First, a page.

Ameren Transmission Company has been negotiating a contract with the Rolla Community Development Corporation (RCDC) to purchase land to build a power station in north Rolla.

The Rolla Planning and Zoning Commission had unanimously recommended the approval of the RCDC’s request for the city to approve the Final Plat of Hy Point West No. 2, a minor subdivision plat that subdivides Lot 5 and Lot 6 of the Hy Point West No. 1 Lot into four lots.

The subdivision was proposed in order for the RCDC to sell the land to Ameren, for the purpose of building the power station. The lots would be restricted to non-residential uses, said Rolla City Planner James Shields.

Following the Rolla Planning and Zoning Commission’s recommendation, the Rolla City Council approved the Final Plat of Hy Point West No. 2 on Jan. 7. The contract between Ameren and the RCDC was subject to the approval of the Final Plat by the city council.

The city council additionally held the final reading of an ordinance for the vacation of a utility easement that runs across Lot 6 of the Hy Point West No. 1 subdivision, which Rolla Municipal Utilities (RMU) is the dominant estate.

RMU acquired the easement as part of an electric asset purchase about 10 years ago, Shields said, while the RCDC owns the land affected by the easement. The section of the easement that will be vacated runs across Lot 6 of the Hy Point West No. 1 subdivision, west of Perrot Boulevard.  

RMU doesn’t have any assets located in the portion of the easement that must be vacated for Ameren to have full use of the subject parcel to construct the power station, said Shields.

Ameren plans to build the power station on Lot 1 of the Final Plat of Hy Point West No. 2.

The lots are zoned M-2 heavy manufacturing districts with no public improvements, said Shields. Accordingly, development plans are not required, a parkland dedication is not required and many of the subdivision regulations the city has don’t apply to the request.

Both lots are vacant except there is an existing communication tower on Lot 6, and only two of the lots have frontage on a public street. Under Rolla City Code, Section 42-26.6(2), all lots must have frontage on a public street except for lots that are non-residential.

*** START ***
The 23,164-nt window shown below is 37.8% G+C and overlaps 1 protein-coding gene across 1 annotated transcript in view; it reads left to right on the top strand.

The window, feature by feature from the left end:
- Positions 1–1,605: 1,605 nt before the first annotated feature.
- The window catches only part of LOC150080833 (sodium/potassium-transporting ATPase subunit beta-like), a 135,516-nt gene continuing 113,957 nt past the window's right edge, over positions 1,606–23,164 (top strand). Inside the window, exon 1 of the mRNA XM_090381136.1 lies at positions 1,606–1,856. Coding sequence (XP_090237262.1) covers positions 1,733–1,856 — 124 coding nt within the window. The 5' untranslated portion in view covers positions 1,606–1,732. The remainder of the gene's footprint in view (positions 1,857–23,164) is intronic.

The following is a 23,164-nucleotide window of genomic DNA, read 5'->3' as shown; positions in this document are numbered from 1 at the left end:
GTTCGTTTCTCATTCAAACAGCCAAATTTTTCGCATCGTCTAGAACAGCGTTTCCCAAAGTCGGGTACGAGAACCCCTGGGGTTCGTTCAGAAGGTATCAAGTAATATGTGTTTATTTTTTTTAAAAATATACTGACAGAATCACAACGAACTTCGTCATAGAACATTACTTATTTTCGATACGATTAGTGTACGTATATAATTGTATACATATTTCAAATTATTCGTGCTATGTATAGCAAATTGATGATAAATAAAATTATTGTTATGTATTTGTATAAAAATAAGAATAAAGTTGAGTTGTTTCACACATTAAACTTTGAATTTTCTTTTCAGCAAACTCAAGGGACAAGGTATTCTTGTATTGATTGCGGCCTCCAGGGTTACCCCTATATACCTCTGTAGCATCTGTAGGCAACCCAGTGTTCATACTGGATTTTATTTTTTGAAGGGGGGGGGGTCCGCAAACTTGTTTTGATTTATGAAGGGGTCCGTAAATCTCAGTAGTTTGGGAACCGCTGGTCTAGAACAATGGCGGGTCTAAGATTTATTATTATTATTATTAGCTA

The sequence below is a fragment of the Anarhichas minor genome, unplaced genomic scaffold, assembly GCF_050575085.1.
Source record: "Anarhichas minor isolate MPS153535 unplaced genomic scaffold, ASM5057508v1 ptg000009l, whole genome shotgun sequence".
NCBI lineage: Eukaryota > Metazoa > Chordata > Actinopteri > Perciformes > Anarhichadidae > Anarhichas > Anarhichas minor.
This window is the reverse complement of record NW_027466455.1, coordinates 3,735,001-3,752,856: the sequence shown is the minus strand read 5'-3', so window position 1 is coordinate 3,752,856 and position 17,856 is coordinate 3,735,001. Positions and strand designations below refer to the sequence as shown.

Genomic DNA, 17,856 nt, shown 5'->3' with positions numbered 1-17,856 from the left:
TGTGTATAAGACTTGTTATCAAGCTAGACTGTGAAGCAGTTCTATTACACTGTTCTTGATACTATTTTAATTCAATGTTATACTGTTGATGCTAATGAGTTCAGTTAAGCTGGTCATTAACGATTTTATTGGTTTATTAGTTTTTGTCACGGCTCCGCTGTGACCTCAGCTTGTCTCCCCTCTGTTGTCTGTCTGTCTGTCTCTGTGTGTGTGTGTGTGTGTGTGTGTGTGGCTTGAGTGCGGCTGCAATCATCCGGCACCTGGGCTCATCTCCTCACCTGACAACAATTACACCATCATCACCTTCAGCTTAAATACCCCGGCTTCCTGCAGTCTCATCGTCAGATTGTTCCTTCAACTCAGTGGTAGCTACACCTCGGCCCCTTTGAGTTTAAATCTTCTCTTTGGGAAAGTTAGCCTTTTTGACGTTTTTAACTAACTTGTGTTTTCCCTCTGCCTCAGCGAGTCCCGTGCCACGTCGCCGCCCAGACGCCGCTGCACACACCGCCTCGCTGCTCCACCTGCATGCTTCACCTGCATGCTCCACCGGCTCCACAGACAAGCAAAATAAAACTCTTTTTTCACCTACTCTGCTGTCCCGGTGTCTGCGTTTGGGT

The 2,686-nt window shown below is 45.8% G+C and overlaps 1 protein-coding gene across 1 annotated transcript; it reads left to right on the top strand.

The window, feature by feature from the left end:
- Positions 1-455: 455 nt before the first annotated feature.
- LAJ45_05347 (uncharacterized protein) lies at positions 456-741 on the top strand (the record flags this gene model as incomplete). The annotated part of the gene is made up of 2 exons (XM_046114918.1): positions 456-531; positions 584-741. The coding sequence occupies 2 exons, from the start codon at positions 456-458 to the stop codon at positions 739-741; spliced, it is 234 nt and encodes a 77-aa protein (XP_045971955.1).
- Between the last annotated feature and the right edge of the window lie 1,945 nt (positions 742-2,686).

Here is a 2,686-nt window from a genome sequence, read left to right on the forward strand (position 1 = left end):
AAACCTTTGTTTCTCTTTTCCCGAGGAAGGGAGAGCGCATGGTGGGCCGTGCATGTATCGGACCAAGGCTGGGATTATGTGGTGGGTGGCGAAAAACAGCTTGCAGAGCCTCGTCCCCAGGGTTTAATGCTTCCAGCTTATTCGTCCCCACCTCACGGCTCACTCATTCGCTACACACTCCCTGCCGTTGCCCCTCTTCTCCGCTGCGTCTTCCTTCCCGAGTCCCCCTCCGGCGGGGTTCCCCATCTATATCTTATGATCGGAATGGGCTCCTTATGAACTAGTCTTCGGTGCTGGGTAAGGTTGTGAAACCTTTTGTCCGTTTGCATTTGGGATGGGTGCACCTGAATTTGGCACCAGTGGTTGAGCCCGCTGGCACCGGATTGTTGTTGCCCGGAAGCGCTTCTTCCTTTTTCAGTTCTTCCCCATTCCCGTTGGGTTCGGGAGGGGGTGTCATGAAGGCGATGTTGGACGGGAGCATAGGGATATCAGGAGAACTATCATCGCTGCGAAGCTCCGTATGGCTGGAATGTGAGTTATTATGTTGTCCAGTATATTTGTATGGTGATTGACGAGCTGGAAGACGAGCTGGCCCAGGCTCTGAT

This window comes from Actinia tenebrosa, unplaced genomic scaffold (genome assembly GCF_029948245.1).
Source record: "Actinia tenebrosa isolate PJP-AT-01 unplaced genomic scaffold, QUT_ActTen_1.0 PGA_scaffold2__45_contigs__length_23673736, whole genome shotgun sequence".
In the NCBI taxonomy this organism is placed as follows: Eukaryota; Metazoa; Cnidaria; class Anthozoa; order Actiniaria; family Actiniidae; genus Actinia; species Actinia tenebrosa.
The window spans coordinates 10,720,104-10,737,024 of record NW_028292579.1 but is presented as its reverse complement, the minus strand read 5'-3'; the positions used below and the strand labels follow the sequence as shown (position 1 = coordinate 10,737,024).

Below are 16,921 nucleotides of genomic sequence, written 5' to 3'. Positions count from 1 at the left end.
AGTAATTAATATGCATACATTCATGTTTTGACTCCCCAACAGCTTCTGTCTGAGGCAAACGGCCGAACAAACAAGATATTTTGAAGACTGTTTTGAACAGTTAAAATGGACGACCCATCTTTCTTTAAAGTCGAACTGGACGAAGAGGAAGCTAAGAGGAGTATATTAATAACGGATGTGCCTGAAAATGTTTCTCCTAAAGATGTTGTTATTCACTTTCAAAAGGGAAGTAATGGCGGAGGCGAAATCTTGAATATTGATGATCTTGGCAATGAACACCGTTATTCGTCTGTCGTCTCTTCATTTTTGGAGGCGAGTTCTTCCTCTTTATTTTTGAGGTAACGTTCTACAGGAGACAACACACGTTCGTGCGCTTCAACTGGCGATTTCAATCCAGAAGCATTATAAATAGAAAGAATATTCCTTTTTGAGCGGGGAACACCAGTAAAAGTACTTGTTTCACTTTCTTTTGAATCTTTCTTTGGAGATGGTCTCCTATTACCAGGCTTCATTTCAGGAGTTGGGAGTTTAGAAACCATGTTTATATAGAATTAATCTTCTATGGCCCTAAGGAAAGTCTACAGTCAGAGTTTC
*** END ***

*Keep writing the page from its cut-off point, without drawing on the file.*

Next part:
If a lot is non-residential, the lot can obtain access through an easement if that easement is of sufficient width and is accessible by a paved driveway or private road to accommodate municipal services, such as emergency vehicles and the installation of utilities, said Shields.

RCDC will provide a substantial easement that reaches each landlocked lot – Lot 2 and Lot 3 – and there are two notes on the plat to ensure that any owner of any of the lots will comply with Section 42-26.6(2) of the Rolla City Code, said Shields.

Lot 1 has 100 feet of frontage, which is the minimum for lots zoned M-2, while Lot 2 and Lot 3 will have paved access through easement since they don’t meet the minimum frontage requirements, said Shields.

Each lot conforms to the minimum lot area requirements of M-2 districts. Lot 1 is a flag lot, and under Section 42-26.6(8) of the Rolla City Code, one flag lot is permitted per tract of land being subdivided.

“Lot 1 is a flag lot, but this will not be able to be subdivided further, which shouldn’t be an issue because they are building a power station on there,” said Shields.

The Final Plat conforms to subdivision regulations, and Rolla Fire and Rescue Chief, Ron Smith, was satisfied with the access to the lots. Provisions for water retention and fees for land use disturbance permits will be satisfied before building permits are issued, said Shields.